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Muslims Advocate for Religious Tolerance to Combat All Forms of Bigotry :: Uganda Radionetwork
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Muslims Advocate for Religious Tolerance to Combat All Forms of Bigotry

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Muhammad Ali Waiswa, the Deputy Mufti, emphasized that martyrdom must be in the way of Allah, with the cause being sacred, and the individual willingly and knowingly sacrificing their life. He added that the bravery and dedication of Muslim martyrs should inspire Muslims to uphold their values and principles even when faced with death.
Participant register during the Muslim martyrs day commemoration at UMSC headquarters

Audio 4

Muslims in Uganda are advocating for tolerance within their community and among members of other faith groups to combat all forms of bigotry in the country. On Monday, Muslims gathered at the Uganda Muslim Supreme Council to commemorate martyrs who died because of their faith during the reigns of Kabaka Muteesa I and Mwanga in the 18th century.   

This event marked the culmination of several activities, including visits to the Namugongo Muslim Martyrs site and tracing the historical path of the martyrs, among others. Speaking at the event, Sheikh Shaban Ramadan Mubaje, the Mufti of Uganda, emphasized the need for coexistence and tolerance despite differing beliefs among some Muslim sects.   

Mubaje also stressed that for religious tolerance to be effective, Muslims need to be knowledgeable about the teachings of the Quran and contemporary knowledge.  

//Cue in: "Tolerance eyo twagikiriza... 

 

Cue out:...etambule egende mu maaso". //  

Furthermore, he highlighted the issue within the UMSC of individuals who call themselves sheikhs without proper knowledge, confusing people, especially the youth.

//Cue in: "Kyetunyemu obukulu...

Cue out: " abasiramu tubajjukira". //   

During his speech, he announced that Muslims will commemorate Muslim martyrs annually with various activities for one week. “Tolerance doesn’t mean acceptance; you don’t need to believe other people’s traditions but coexist and work together,” Mufti Mubaje stated.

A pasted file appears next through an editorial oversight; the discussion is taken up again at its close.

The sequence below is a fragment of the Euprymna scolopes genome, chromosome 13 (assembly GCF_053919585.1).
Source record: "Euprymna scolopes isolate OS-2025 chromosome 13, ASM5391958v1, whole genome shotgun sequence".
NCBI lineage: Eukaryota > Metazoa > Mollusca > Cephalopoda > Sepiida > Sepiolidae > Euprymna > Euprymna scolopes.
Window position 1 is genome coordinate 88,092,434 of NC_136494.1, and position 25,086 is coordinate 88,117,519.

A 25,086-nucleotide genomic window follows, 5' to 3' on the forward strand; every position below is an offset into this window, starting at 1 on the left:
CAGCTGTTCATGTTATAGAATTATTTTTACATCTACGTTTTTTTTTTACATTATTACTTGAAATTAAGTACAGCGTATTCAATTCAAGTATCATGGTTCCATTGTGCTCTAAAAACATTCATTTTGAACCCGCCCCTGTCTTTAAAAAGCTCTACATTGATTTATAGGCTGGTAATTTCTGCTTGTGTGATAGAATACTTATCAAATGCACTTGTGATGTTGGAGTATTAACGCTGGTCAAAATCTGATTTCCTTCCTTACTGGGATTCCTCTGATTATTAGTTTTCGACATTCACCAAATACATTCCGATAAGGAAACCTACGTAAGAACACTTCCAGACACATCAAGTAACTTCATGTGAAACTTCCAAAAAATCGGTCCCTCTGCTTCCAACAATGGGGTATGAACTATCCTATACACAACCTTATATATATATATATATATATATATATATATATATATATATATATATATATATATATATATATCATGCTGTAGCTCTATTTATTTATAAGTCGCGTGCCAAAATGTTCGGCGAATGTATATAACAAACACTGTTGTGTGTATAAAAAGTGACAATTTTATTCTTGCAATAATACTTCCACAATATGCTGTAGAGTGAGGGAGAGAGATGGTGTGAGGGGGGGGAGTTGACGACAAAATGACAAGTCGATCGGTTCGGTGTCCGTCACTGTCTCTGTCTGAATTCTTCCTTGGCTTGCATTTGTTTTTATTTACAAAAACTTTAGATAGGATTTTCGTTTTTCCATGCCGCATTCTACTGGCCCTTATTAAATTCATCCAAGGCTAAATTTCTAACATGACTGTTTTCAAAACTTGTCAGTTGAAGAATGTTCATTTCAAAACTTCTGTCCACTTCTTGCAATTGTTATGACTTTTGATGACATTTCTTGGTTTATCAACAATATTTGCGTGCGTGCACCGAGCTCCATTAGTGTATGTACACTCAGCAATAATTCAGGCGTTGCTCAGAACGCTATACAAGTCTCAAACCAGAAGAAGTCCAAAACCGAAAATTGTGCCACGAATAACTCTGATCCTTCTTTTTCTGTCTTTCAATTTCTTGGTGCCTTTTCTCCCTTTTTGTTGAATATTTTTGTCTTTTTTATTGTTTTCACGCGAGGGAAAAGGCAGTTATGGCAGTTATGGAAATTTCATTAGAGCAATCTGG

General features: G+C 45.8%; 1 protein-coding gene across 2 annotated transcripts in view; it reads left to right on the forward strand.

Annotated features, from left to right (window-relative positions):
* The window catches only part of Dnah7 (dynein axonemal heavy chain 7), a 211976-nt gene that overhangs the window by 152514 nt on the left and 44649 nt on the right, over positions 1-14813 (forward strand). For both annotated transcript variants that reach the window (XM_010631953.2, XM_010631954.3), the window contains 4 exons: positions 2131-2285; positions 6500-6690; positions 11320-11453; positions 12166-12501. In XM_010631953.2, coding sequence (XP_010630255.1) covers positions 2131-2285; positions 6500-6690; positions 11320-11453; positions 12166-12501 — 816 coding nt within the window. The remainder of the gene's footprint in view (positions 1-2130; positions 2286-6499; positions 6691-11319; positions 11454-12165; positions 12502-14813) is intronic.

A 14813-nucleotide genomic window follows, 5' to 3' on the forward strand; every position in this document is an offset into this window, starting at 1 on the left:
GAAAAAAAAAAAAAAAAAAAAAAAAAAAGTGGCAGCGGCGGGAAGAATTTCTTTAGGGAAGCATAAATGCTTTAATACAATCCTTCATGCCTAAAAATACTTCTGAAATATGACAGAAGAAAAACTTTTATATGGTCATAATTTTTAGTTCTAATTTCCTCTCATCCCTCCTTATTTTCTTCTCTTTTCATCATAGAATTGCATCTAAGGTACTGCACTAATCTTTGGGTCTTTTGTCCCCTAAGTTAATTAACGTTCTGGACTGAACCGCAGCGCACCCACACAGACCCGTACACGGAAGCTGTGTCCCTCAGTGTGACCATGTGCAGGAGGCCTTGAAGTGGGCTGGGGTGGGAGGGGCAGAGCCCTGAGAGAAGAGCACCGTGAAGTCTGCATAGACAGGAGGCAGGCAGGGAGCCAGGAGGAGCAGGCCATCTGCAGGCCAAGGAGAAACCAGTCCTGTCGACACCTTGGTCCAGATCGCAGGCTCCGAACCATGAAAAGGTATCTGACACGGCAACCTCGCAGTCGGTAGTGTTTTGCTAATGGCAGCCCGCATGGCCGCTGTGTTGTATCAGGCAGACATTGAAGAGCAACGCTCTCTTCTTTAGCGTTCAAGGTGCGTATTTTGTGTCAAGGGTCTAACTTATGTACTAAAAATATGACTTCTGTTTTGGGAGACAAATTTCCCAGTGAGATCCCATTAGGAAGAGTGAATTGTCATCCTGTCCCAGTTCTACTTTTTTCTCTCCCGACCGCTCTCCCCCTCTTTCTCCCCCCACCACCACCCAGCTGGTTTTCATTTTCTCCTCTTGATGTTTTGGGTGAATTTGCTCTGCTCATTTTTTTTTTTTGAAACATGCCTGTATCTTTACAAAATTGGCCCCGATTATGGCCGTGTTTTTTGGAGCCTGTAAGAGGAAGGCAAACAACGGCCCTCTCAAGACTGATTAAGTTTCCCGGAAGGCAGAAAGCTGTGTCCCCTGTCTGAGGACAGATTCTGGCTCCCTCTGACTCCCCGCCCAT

Muhammad Ali Waiswa, the Deputy Mufti, emphasized that martyrdom must be in the way of Allah, with the cause being sacred, and the individual willingly and knowingly sacrificing their life. He added that the bravery and dedication of Muslim martyrs should inspire Muslims to uphold their values and principles even when faced with death.   

He urged scholars and historians to continue documenting events of martyrdom in the Islamic faith across the country and beyond, to preserve the memories of martyrs for future generations.

//Cue in: " We urge scholars...

Cue out:...to address them". //   

Hajji Abas Mulubya Ssekyanzi, the UMSC Secretary-General, mentioned that when the UMSC was attempting to expand the commemoration of martyrs, challenges arose from several people regarding the theology of martyrdom.   He asserted that martyrdom in Islam does exist and that discussions at the event have helped Muslims provoke and stimulate their thinking and knowledge about the history of Islam and martyrs.   

//Cue in: " When we were...

Cue out:...Stimulate our thinking". //

 

Around 1874/75, during the reign of Kabaka Mukaabya Walugembe Muteesa I, Muslim converts became the first individuals in Buganda to be executed due to their newly found foreign religious beliefs.   History reports that approximately 80 to 100 of these converts were killed in Namugongo, a circumstance reminiscent of the later execution of Christians on June 3, 1886. 

Previously, Muslims marked the day on June 1, two days before Christians held their festival in honor of the 45 young Christian converts killed in Namugongo during the reign of Kabaka Mwanga II. This year's commemoration was under the theme “Religious Tolerance: The Solution to Bigotry”.